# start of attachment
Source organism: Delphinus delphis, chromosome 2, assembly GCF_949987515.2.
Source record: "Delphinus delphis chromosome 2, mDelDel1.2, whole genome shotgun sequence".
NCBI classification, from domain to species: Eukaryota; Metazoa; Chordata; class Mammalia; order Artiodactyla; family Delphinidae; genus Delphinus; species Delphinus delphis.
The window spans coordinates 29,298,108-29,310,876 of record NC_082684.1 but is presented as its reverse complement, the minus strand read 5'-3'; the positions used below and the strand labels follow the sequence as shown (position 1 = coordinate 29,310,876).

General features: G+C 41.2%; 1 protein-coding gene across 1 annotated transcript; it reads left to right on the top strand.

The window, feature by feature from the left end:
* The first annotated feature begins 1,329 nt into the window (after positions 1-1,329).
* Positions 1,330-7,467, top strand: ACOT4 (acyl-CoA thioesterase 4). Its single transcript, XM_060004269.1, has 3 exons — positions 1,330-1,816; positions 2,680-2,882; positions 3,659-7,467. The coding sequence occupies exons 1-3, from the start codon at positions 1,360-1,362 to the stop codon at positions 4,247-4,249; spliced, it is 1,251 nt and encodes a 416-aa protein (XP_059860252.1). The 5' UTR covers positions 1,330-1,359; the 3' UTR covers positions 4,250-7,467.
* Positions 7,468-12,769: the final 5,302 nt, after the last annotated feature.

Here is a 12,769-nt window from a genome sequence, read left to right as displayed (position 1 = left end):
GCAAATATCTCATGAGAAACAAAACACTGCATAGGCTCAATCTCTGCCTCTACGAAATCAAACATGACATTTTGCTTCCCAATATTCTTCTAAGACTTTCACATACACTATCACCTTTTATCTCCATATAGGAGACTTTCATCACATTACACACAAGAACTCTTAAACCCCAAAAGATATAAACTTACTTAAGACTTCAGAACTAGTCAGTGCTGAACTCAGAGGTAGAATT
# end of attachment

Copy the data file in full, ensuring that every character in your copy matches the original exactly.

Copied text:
Source organism: Delphinus delphis, chromosome 2, assembly GCF_949987515.2.
Source record: "Delphinus delphis chromosome 2, mDelDel1.2, whole genome shotgun sequence".
NCBI classification, from domain to species: Eukaryota; Metazoa; Chordata; class Mammalia; order Artiodactyla; family Delphinidae; genus Delphinus; species Delphinus delphis.
The window spans coordinates 29,298,108-29,310,876 of record NC_082684.1 but is presented as its reverse complement, the minus strand read 5'-3'; the positions used below and the strand labels follow the sequence as shown (position 1 = coordinate 29,310,876).

General features: G+C 41.2%; 1 protein-coding gene across 1 annotated transcript; it reads left to right on the top strand.

The window, feature by feature from the left end:
* The first annotated feature begins 1,329 nt into the window (after positions 1-1,329).
* Positions 1,330-7,467, top strand: ACOT4 (acyl-CoA thioesterase 4). Its single transcript, XM_060004269.1, has 3 exons — positions 1,330-1,816; positions 2,680-2,882; positions 3,659-7,467. The coding sequence occupies exons 1-3, from the start codon at positions 1,360-1,362 to the stop codon at positions 4,247-4,249; spliced, it is 1,251 nt and encodes a 416-aa protein (XP_059860252.1). The 5' UTR covers positions 1,330-1,359; the 3' UTR covers positions 4,250-7,467.
* Positions 7,468-12,769: the final 5,302 nt, after the last annotated feature.

Here is a 12,769-nt window from a genome sequence, read left to right as displayed (position 1 = left end):
GCAAATATCTCATGAGAAACAAAACACTGCATAGGCTCAATCTCTGCCTCTACGAAATCAAACATGACATTTTGCTTCCCAATATTCTTCTAAGACTTTCACATACACTATCACCTTTTATCTCCATATAGGAGACTTTCATCACATTACACACAAGAACTCTTAAACCCCAAAAGATATAAACTTACTTAAGACTTCAGAACTAGTCAGTGCTGAACTCAGAGGTAGAATT